In which our Diva assembles another inspiration playlist
If you've been around me or my blog long enough, you know I usually put together a playlist for my theatre or film projects, of music that, for whatever reason, strikes the right emotional resonances for my character's journey. With The Laramie Project's ensemble nature -- eight actors playing 60+ people -- I had to approach things a little differently, and came up with a mix that speaks to me of the play as a whole.
Since there have been a number of songs directly inspired by and/or dedicated to Matthew Shepard (at least 61, as collected by JD Doyle at Queer Music Heritage, whom I thank profusely for sharing the fruits of his research online), I could have made multiple CD-length mixes of those alone. Paring them down to the handful that made the cut -- alongside other music that resonates with the play for me -- was a highly subjective process, and I encourage you to check out the whole collection on the QMH page.
In the end, this is what I came up with (click on the title to buy the track and support the artist!):
Randi Driscoll, "What Matters" - Written in 1998 in response to Matthew's death and released as a single to benefit the Matthew Shepard Foundation. Not only is it lovely and haunting in its own right, it spared me the agony of choosing what version of "Amazing Grace" to include.
Meredith Brooks, "Bitch" - Both on her website and in her book The Whole World Was Watching (which would be an amazing read even if I weren't in the midst of interpreting on stage several people in her life), Romaine Patterson describes this as Matt's favorite song and recalls him singing alternative lyrics they made up.
Peggy Lee, "Run For The Roundhouse Nellie" - The closest thing my research could turn up to Marge's "Run for the roundhouse, Minnie." Either she knew another version of the song (more than possible), or she just substituted her mom's name and it stuck that way in her head.
W.G. Snuffy Walden, "One Will Fall By the Way" - It might seem weird to include a selection from the soundtrack to The Stand, but Matthew's murder coincided with a period when the Sci-Fi Channel seemed to be running the miniseries every two or three months, so it's part of my emotional wallpaper from that time. This track is the fullest realization of a melody that crops up again and again, always underscoring the inextricable tangle of sacrifice and hope. As Tom Cullen might say (and as I can't help thinking of every time I hear Doc O'Connor's "H-O-P-E" speech in The Laramie Project), "M-O-O-N. That spells hope."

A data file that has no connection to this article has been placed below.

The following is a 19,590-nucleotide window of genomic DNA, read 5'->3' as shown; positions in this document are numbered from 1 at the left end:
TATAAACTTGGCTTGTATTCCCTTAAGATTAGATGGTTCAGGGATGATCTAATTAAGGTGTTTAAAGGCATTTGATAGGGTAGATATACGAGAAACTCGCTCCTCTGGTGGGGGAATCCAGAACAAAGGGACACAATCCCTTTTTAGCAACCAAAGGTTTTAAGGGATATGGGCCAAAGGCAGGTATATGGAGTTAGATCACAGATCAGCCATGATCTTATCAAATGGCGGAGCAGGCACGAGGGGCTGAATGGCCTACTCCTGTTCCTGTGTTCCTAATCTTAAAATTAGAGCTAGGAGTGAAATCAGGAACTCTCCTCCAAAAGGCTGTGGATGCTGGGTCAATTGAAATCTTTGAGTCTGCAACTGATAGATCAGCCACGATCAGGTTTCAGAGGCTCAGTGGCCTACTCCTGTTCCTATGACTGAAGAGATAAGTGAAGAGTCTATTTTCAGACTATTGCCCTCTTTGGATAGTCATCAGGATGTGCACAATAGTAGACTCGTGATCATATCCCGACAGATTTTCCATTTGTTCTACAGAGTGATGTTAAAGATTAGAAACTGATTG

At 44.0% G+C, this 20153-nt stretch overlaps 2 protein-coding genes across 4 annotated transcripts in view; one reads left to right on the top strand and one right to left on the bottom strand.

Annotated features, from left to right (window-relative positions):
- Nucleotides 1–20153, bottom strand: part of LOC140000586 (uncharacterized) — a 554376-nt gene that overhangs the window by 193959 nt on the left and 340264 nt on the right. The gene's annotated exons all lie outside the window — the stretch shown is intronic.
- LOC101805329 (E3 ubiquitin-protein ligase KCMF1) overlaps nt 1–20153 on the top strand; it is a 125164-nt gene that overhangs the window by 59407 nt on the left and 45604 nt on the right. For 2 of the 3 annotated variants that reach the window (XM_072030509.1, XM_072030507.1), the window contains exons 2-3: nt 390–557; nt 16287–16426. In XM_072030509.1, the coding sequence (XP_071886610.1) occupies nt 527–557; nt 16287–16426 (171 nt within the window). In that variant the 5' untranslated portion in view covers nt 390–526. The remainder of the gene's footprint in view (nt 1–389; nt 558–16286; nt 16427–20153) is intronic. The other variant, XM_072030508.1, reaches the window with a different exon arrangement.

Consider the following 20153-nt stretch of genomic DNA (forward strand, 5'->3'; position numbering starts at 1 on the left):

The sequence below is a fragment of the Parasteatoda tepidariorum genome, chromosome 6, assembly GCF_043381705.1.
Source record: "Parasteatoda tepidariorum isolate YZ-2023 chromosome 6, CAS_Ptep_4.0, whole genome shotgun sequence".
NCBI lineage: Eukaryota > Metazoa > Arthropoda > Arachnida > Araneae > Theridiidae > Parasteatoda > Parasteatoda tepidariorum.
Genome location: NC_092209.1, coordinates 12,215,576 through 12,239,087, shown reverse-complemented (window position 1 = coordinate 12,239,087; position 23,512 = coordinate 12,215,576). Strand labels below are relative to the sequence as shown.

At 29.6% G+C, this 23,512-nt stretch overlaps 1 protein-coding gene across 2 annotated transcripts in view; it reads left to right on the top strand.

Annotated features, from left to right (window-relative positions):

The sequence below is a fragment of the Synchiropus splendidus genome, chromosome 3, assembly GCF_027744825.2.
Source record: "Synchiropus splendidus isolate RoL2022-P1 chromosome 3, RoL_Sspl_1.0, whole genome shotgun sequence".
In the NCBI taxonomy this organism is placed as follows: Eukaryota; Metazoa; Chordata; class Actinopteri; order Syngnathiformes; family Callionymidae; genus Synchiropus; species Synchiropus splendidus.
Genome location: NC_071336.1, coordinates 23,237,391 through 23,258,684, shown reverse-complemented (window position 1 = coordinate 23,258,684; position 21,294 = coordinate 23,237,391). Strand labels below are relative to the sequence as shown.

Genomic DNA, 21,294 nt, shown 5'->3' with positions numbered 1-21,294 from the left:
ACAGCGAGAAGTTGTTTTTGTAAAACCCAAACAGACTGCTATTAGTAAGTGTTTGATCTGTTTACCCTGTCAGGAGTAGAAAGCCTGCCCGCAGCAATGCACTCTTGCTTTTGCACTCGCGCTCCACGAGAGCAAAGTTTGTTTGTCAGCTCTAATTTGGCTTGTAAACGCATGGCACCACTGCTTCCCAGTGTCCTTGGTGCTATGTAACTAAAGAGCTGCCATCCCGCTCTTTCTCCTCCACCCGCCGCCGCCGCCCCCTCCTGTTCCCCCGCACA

Tara MacLean, "Evidence" - I discovered MacLean's album Silence at a record-store listening station (remember those?) in Bozeman, Montana while on a theatre tour in 1997, and the CD was still in heavy rotation in my listening habits when Matthew's murder dominated the news in late 1998. This particular song has always resonated with the event for me.
Melissa Etheridge, "Silent Legacy" - Etheridge actually wrote a song dedicated to Matthew (one of several titled "Scarecrow" in reference to Aaron Kreifels at first mistaking the unconscious Matthew for a scarecrow when he found him), but this raw, heartrending classic was the one that cried out to be included.
Andrew Spice, "Matthew" - One of the songs I discovered through the Queer Music Heritage page that particularly spoke to me.
Colleen Sexton, "Scarecrow" - Another gem from the QMH page. I decided I should really only have one song with this title, and with all respect to the great Melissa, the choice was a pretty easy one.
Elton John, "American Triangle" - I figured I probably shouldn't cross off all the big stars who wrote songs for Matthew. Sir Elton won the toss.
John Denver, "The Eagle and the Hawk" - I grew up on John Denver, and this song in particular feels like home, like my mountains. It was one of the first songs I chose to include, as a representation of the particular Western sense of the land that crops up several times in The Laramie Project. When I read on Romaine Patterson's FAQ that Matthew liked folk music, "John Denver and shit like that," it instantly became the centerpiece of the playlist.
Dashboard Prophets, "Ballad For Dead Friends" - At the time of Matthew's murder, Buffy the Vampire Slayer was already a surprise hit but not yet a game-changing cultural phenomenon. Its soundtrack is a handy source to mine for a bit of the indie-rock sound of the late 90s, and if it seems incongruous with TLP, remember that it's a modern parable of how ordinary people, particularly young people, can work together to save the world.
Indigo Girls, "Galileo" - I don't really have an explanation. It just feels right.
Sarah McLachlan, "Angel" - In honor of Angel Action, and a nod to Matthew's struggles with depression.
Jessica Weiser, "After the Rain" - I think this is my favorite among the many beautiful songs I discovered through the QMH page.
Magdalen Hsu-Li, "Laramie" - Much like The Laramie Project, though in a different way, this one is about the murder rebounding on the town, at least as much as it is about Matthew.
Jewel, "Hands" - "In the end, only kindness matters."
Orchestra of St. Lukes, "After Laramie" - From the HBO film version of TLP.
Brian Stokes Mitchell, "Make Them Hear You" - As much as I love Ragtime (read: a lot), this one wouldn't have occurred to me on my own, but it seemed obvious when I ran across this video about the Ford's Theatre production of TLP and heard it sung at the vigil they held on the 15th anniversary of Matthew's death.
Sarah McLachlan, "Prayer of St Francis" - May we all be instruments of peace.